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Discussion Starter · #1 ·
So I figured my bike has 13,000 miles on it and I don't think the valves were adjusted by the previous owner. So, I have the service manual and figured I would ajdust the valves and sync the carbs.

So I removed the carbs, and the cylinder heads. I adjusted the intake to 0.005" and exhaust to 0.007". The flywheel notch was on FT for the front, and RT for the rear, when adjusting the cylinder.

For the rear I had to back the screw out alot to get the required clearance. I made sure the rear was on RT. I put everything back together and now they are ticking. I went back and checked them today, ripped the bike apart again and, made sure they were real snug with the 0.005" for the intake and 0.007" for the exhaust (those are the minimum clearances).

I did not have any ticking prior to this. Is there something I missed? Any ideas what to do?

Thanks guys!
 

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e-roc said:
So I figured my bike has 13,000 miles on it and I don't think the valves were adjusted by the previous owner. So, I have the service manual and figured I would ajdust the valves and sync the carbs.

So I removed the carbs, and the cylinder heads. I adjusted the intake to 0.005" and exhaust to 0.007". The flywheel notch was on FT for the front, and RT for the rear, when adjusting the cylinder.

For the rear I had to back the screw out alot to get the required clearance. I made sure the rear was on RT. I put everything back together and now they are ticking. I went back and checked them today, ripped the bike apart again and, made sure they were real snug with the 0.005" for the intake and 0.007" for the exhaust (those are the minimum clearances).

I did not have any ticking prior to this. Is there something I missed? Any ideas what to do?

Thanks guys!
A couple o f things...check the boots around the carb to make sure everything is connected properly.

Does the tick change with rpms?

I would recommend checking the clearances again. It sounds like you have one that is too loose...if the noise isn't coming from an intake air leak.

Joe
 

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Joe and e-roc, never done top-end servicing on my VT1100, but its got 30k and I'm thinking it might be a good idea, and get me some experience. How challenging is it? do i need anything other than a standard tool set? Is it necessary?

I figure those valves haven't been adjusted in years.

e-roc, update us if you figure out the problem with that ticking!

-Jonny
 

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JonnyP said:
Joe and e-roc, never done top-end servicing on my VT1100, but its got 30k and I'm thinking it might be a good idea, and get me some experience. How challenging is it? do i need anything other than a standard tool set? Is it necessary?

I figure those valves haven't been adjusted in years.

e-roc, update us if you figure out the problem with that ticking!

-Jonny
You don't have to worry about it on your 1100. They had hydraulic lifters. No adjustment needed. :D
 

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Discussion Starter · #7 ·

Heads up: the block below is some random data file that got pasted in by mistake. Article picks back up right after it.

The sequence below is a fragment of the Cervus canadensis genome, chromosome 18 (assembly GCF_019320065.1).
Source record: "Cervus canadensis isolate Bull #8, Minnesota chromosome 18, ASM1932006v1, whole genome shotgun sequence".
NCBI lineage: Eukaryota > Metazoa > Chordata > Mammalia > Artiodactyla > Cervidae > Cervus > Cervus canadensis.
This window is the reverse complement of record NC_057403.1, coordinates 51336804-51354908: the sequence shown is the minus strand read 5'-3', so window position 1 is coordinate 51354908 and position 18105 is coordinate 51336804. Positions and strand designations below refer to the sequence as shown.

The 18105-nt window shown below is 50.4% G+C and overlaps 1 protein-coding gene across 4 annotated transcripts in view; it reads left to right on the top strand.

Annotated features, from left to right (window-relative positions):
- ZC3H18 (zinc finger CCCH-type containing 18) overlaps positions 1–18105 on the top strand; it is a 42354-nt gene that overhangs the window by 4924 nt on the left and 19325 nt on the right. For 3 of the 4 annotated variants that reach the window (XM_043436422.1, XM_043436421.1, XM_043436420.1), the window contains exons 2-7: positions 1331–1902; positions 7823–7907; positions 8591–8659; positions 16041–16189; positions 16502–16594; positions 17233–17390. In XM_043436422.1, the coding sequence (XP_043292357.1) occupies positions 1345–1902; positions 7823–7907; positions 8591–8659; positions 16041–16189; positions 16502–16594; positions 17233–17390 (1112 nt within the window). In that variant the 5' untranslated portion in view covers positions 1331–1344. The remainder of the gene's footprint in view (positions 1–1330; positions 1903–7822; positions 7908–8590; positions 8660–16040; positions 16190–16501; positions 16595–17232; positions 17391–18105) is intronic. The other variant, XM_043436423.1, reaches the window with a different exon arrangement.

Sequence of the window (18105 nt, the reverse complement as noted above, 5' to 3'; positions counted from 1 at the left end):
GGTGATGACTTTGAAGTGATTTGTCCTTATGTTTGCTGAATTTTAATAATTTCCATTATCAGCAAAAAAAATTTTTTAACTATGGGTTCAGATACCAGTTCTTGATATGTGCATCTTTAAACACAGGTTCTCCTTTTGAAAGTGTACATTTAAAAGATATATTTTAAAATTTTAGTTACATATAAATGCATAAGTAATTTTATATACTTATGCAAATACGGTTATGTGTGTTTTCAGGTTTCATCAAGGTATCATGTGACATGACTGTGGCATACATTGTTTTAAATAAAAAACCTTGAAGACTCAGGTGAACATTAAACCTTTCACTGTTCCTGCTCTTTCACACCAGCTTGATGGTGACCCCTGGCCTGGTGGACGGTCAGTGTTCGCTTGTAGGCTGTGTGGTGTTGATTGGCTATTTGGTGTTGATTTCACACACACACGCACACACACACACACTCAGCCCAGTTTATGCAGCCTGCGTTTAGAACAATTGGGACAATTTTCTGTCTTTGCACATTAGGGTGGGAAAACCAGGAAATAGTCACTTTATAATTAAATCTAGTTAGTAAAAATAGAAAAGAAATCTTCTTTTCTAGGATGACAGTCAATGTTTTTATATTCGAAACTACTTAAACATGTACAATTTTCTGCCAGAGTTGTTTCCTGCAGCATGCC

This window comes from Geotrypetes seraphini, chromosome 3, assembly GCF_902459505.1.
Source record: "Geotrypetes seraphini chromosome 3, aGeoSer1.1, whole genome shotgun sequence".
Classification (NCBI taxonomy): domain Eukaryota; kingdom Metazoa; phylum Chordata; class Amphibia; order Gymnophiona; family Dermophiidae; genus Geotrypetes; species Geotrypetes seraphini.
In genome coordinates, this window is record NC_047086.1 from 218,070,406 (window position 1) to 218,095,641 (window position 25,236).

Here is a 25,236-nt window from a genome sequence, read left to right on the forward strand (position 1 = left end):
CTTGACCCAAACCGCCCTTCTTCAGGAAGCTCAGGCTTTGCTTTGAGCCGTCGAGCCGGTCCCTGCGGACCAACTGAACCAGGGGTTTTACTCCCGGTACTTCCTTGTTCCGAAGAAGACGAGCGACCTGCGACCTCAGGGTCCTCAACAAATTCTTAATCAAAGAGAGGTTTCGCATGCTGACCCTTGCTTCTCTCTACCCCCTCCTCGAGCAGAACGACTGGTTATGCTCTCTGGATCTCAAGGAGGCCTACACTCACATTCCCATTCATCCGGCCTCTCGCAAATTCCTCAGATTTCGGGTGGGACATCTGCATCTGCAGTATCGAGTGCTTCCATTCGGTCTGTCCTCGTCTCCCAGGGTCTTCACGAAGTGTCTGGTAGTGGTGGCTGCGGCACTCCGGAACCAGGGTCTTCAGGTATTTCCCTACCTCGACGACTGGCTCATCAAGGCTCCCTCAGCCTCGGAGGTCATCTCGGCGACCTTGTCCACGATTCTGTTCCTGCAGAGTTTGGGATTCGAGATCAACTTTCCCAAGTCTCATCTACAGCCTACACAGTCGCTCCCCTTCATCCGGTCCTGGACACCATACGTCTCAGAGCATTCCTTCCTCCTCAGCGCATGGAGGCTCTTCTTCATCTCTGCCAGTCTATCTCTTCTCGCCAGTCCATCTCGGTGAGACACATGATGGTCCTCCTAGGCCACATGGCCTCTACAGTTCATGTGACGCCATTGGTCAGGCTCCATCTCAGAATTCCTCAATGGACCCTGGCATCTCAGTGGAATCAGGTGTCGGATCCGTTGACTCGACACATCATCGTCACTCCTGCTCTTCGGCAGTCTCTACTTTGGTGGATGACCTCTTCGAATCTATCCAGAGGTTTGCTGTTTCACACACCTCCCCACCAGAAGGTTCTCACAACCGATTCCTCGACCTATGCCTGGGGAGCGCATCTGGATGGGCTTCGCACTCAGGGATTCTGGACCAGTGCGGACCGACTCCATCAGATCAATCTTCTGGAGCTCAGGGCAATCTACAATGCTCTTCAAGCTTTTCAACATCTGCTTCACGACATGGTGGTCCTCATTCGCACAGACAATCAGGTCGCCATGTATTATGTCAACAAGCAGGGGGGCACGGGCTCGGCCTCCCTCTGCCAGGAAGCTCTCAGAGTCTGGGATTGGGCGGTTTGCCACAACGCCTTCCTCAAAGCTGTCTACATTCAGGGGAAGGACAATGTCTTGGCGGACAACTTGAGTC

i will double check all the carb and intake boots to make sure they are seated correctly. I will check if the tick changes with rpms. I will check the boots and start it up tonight.

i am positive i did it on the compresion stroke. i followed the service manual's instructions to put the flywheel mark on the FT for the front cylinder then rotated it to the RT for the rear cylinder. Unless something is messed up with the flywheel!

thanks for your help!
 

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e-roc said:
i will double check all the carb and intake boots to make sure they are seated correctly. I will check if the tick changes with rpms. I will check the boots and start it up tonight.

i am positive i did it on the compresion stroke. i followed the service manual's instructions to put the flywheel mark on the FT for the front cylinder then rotated it to the RT for the rear cylinder. Unless something is messed up with the flywheel!

thanks for your help!
just because you are on the FT OR RT mark doesnt mean you are on the
compression stroke. try rotating 360 deg. and check the lash.
 

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Since the tappets wear with time, the gap increases, rather than decreasing. If you had to back the tappet off a lot of get the right clearance, I think you had the flywheel 360 degrees off. If anything, you should have had to turn the tappet in to take up space!

When I set the valve lash, I set the flywheel to where it's supposed to be, and then wiggle the rockers by hand to make sure there is some free play. If there is, then I know that I have it on the compression stroke. If it feels like it is under pressure at all, I turn the crank another 360. Tappets always wear toward a wider gap, never a closer one. (At least not when checking it cold, like you're supposed to!) This assures that the rockers will wiggle when you're on the right stroke.

--Justin
 

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Discussion Starter · #10 ·
yeah i figured if i had to back off the on the clearance, something was up. Yeah, I adjusted this when the bike was cold. I went back out and started it up with the intake on, and still ticking. The carbs are all seated correctly and the hoses are all attached firmly.